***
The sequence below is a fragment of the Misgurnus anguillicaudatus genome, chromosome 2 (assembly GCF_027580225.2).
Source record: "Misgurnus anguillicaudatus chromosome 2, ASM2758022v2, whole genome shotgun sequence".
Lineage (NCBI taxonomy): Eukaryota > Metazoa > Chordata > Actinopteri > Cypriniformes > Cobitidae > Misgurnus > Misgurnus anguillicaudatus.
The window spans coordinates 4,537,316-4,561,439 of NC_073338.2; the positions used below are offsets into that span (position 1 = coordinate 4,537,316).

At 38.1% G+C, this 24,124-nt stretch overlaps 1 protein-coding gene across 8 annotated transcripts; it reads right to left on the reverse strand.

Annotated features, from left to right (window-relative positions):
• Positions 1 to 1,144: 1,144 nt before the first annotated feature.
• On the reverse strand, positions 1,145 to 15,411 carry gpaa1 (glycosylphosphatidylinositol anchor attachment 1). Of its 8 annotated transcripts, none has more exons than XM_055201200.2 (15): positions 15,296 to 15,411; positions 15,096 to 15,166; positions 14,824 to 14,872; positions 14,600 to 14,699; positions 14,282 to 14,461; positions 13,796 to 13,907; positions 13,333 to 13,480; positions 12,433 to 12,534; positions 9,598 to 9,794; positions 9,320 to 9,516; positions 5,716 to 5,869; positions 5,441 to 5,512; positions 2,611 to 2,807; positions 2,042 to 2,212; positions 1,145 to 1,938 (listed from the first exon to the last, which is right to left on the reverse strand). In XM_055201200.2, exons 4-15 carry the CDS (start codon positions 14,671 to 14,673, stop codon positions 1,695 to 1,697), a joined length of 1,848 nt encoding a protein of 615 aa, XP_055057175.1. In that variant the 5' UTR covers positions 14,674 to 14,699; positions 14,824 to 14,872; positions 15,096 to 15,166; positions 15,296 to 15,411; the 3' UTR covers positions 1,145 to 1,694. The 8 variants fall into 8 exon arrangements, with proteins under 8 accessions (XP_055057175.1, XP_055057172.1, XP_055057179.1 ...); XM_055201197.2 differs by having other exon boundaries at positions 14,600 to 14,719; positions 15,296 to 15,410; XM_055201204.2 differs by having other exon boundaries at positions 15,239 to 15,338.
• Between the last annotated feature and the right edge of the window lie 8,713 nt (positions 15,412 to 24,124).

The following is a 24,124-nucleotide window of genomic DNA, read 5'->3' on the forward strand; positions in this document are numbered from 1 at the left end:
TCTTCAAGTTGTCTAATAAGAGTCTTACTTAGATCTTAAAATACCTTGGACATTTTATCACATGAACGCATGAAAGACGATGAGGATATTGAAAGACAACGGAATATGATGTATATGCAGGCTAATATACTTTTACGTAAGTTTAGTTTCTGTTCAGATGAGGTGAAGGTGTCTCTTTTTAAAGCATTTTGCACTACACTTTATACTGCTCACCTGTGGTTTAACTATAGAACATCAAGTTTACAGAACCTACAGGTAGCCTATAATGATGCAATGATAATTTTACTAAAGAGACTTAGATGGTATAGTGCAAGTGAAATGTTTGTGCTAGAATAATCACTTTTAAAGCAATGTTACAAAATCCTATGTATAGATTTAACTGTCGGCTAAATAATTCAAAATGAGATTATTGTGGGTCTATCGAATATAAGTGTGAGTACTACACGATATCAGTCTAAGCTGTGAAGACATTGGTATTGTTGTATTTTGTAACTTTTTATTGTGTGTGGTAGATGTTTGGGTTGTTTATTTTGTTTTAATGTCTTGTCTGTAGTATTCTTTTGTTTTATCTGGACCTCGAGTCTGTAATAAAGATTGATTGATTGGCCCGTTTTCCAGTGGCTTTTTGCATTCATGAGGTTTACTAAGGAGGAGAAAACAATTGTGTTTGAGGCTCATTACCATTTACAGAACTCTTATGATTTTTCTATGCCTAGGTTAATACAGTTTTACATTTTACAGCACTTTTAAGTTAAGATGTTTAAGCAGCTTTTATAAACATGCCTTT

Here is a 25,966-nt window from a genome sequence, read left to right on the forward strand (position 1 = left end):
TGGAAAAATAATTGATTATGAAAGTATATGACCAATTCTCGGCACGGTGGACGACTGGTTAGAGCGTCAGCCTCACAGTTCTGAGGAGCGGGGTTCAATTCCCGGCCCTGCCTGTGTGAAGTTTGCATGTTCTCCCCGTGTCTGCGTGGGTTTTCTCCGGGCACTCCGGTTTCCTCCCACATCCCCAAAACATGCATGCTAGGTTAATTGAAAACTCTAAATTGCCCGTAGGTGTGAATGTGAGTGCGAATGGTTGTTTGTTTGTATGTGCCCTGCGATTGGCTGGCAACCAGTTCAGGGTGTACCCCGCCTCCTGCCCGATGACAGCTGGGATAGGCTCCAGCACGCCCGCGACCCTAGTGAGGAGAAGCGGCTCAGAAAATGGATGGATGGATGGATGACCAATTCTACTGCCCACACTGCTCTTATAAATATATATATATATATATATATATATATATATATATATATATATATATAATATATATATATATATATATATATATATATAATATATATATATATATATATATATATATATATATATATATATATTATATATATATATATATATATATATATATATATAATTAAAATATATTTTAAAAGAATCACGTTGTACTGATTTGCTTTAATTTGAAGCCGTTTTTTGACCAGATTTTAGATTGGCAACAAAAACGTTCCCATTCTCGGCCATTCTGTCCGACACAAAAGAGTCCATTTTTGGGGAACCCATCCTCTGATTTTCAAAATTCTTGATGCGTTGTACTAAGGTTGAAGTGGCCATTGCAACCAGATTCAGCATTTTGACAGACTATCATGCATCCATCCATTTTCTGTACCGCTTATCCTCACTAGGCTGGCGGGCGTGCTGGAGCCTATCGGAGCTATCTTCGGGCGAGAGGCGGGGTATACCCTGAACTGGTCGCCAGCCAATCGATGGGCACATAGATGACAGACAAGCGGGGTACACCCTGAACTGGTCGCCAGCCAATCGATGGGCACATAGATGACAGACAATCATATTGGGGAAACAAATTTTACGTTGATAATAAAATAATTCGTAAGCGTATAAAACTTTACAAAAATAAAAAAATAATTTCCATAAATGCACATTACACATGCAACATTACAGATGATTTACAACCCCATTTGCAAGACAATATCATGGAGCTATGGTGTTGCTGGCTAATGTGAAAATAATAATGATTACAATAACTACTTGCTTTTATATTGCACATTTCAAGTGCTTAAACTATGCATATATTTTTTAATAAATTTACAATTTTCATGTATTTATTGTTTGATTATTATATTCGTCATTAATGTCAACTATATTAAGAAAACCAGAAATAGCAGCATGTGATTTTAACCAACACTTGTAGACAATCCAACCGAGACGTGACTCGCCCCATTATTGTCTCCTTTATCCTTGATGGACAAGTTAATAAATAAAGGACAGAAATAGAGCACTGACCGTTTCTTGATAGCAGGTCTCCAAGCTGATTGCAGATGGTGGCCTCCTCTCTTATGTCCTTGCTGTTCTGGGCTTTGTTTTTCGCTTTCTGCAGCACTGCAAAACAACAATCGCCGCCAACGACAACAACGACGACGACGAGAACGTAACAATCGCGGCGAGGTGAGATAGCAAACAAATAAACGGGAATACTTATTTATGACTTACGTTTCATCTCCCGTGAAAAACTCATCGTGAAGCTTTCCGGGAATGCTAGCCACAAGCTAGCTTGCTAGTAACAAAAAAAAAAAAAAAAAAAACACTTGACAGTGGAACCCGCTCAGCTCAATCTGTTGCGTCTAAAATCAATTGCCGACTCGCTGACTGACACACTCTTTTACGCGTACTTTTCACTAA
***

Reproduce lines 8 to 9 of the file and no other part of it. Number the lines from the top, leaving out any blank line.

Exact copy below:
• On the reverse strand, positions 1,145 to 15,411 carry gpaa1 (glycosylphosphatidylinositol anchor attachment 1). Of its 8 annotated transcripts, none has more exons than XM_055201200.2 (15): positions 15,296 to 15,411; positions 15,096 to 15,166; positions 14,824 to 14,872; positions 14,600 to 14,699; positions 14,282 to 14,461; positions 13,796 to 13,907; positions 13,333 to 13,480; positions 12,433 to 12,534; positions 9,598 to 9,794; positions 9,320 to 9,516; positions 5,716 to 5,869; positions 5,441 to 5,512; positions 2,611 to 2,807; positions 2,042 to 2,212; positions 1,145 to 1,938 (listed from the first exon to the last, which is right to left on the reverse strand). In XM_055201200.2, exons 4-15 carry the CDS (start codon positions 14,671 to 14,673, stop codon positions 1,695 to 1,697), a joined length of 1,848 nt encoding a protein of 615 aa, XP_055057175.1. In that variant the 5' UTR covers positions 14,674 to 14,699; positions 14,824 to 14,872; positions 15,096 to 15,166; positions 15,296 to 15,411; the 3' UTR covers positions 1,145 to 1,694. The 8 variants fall into 8 exon arrangements, with proteins under 8 accessions (XP_055057175.1, XP_055057172.1, XP_055057179.1 ...); XM_055201197.2 differs by having other exon boundaries at positions 14,600 to 14,719; positions 15,296 to 15,410; XM_055201204.2 differs by having other exon boundaries at positions 15,239 to 15,338.
• Between the last annotated feature and the right edge of the window lie 8,713 nt (positions 15,412 to 24,124).